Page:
Plaintiff claims the credibility determination is not supported by substantial record evidence. She argues that the ALJ's primary basis for finding her allegations not credible was a lack of objective evidence. She also recognizes that the ALJ considered her activities of daily living and discussed two particular incidents which reveal inconsistencies between Plaintiff's alleged limitations and her physical abilities. The Commissioner argues that the ALJ properly evaluated the credibility of Plaintiff's allegations of symptoms. She argues that he properly considered several credibility factors in addition to the objective medical evidence-including improvement with treatment, conservative treatment, daily activities, and specific activities undertaken by Plaintiff which are inconsistent with her allegations of limitations.
The court's review of an ALJ's credibility determination is deferential. Credibility determinations are generally treated as binding on review. Talley v. Sullivan , 908 F.2d 585, 587 (10th Cir. 1990); Broadbent v. Harris , 698 F.2d 407, 413 (10th Cir. 1983). "Credibility determinations are peculiarly the province of the finder of fact" and will not be overturned when supported by substantial evidence. Wilson , 602 F.3d at 1144; accord Hackett , 395 F.3d at 1173.
Therefore, in reviewing the ALJ's credibility determinations, the court will usually defer to the ALJ on matters involving witness credibility. Glass v. Shalala , 43 F.3d 1392, 1395 (10th Cir. 1994); but see Thompson v. Sullivan , 987 F.2d 1482, 1490 (10th Cir. 1993) ("deference is not an absolute rule"). "However, [f]indings as to credibility should be closely and affirmatively linked to substantial evidence and not just a conclusion in the guise of findings.'" Wilson , 602 F.3d at 1144 (quoting Huston v. Bowen , 838 F.2d 1125, 1133 (10th Cir. 1988)); Hackett , 395 F.3d at 1173 (same).
With regard to the ALJ's finding of a lack of objective evidence, Plaintiff argues that factor is not determinative of credibility, and that the Commissioner may not discount Plaintiff's allegation of symptoms solely because the objective medical evidence does not substantiate those allegations. She also points to evidence of a disc bulge, of mild to moderate foraminal stenosis, and of a pedicle screw extending into a foramen, and argues that the objective evidence does support her allegations of symptoms.
Plaintiff is correct that a lack of objective evidence to corroborate the severity of allegations of pain is, by itself, insufficient to reject Plaintiff's allegations of pain. Luna v. Bowen , 834 F.2d 161, 164-66 (10th Cir. 1987). The court in Luna required "consideration of evidence beyond laboratory and test results whenever a loose nexus is established between the pain-causing impairment and the pain alleged." Id. at 165 (emphasis added). An ALJ may not require medical corroboration of the alleged severity of Plaintiff's pain. However, the objective medical evidence (or lack thereof) is a factor in step three of the framework of Luna, wherein the decision maker is to consider "all the evidence, both objective and subjective, " in making his credibility determination. Thompson , 987 F.2d at 1488 (emphasis added).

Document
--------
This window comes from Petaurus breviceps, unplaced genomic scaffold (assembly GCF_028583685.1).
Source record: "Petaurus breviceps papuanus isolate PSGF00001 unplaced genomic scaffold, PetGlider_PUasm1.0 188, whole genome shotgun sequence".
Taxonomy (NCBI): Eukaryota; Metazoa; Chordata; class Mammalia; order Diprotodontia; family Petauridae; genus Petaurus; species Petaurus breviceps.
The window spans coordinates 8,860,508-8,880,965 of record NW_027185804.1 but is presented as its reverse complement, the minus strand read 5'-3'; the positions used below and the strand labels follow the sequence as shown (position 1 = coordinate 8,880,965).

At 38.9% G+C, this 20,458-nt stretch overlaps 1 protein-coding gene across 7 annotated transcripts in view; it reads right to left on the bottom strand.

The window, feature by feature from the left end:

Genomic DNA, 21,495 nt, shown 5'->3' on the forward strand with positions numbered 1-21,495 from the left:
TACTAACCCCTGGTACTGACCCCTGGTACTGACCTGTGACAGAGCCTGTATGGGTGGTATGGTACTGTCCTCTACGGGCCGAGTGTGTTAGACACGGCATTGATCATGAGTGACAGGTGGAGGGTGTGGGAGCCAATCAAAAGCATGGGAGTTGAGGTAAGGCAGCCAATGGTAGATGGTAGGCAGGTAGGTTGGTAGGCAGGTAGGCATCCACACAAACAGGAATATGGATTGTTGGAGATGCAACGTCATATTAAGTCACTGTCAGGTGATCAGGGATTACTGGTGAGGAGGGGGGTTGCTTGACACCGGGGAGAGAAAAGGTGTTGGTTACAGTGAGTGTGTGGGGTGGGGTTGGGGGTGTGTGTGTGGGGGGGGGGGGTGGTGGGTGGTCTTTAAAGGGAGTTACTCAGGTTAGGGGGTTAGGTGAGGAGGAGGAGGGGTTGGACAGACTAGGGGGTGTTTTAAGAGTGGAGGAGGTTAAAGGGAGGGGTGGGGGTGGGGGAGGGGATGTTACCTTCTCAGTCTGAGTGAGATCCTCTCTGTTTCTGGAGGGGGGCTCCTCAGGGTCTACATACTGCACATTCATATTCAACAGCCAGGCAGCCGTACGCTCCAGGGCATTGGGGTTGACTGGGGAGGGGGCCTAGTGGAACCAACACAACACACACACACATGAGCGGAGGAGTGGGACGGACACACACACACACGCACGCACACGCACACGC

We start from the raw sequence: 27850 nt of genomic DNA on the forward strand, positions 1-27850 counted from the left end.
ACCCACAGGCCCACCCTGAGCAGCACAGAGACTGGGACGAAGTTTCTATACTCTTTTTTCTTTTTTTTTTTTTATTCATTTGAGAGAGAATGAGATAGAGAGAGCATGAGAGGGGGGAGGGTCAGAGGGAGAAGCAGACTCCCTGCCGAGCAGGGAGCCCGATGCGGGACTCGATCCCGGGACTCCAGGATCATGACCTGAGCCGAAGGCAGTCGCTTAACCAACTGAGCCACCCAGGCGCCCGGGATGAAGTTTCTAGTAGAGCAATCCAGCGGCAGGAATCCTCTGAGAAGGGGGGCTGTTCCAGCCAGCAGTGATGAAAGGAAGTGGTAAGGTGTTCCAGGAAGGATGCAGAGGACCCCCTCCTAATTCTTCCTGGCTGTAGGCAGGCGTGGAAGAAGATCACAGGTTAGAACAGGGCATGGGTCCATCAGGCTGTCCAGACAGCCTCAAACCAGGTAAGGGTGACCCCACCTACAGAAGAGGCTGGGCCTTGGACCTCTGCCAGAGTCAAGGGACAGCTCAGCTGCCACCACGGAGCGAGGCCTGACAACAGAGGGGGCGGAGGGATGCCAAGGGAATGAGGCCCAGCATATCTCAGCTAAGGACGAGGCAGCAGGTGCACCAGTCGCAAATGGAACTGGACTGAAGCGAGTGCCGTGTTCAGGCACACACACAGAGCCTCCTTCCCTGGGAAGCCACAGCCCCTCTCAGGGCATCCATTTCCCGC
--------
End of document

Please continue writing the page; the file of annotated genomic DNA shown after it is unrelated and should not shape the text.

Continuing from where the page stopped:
Lack of support in the objective evidence, in examination findings, and in the treatment notes for the degree of limitations alleged by Plaintiff was the first factor considered by the ALJ in his credibility determination. (R. 31-33). But contrary to Plaintiff's assertion, the court does not view that factor as the primary factor in the ALJ's analysis. Rather, the ALJ acknowledged the framework required by the regulations in evaluating the credibility of Plaintiff's allegations, noting that he must determine if the record evidence shows (1) an impairment that could reasonably be expected to produce the symptoms (pain) (2) alleged by Plaintiff, and if so, he must evaluate the intensity, persistence, and limiting effects of those symptoms (3) based on a consideration of the entire case record. (R. 31) (numbering illustrates correlation with the Luna framework).
After noting that the objective evidence in this case does not support the severity of the limitations alleged by Plaintiff, the ALJ recognized that even so "a claimant's symptoms can sometimes suggest a greater level of severity of impairment than can be shown by the objective medical evidence alone." (R.33). The ALJ then noted the regulatory factors for evaluating credibility, and began to discuss his credibility determination in light of those ...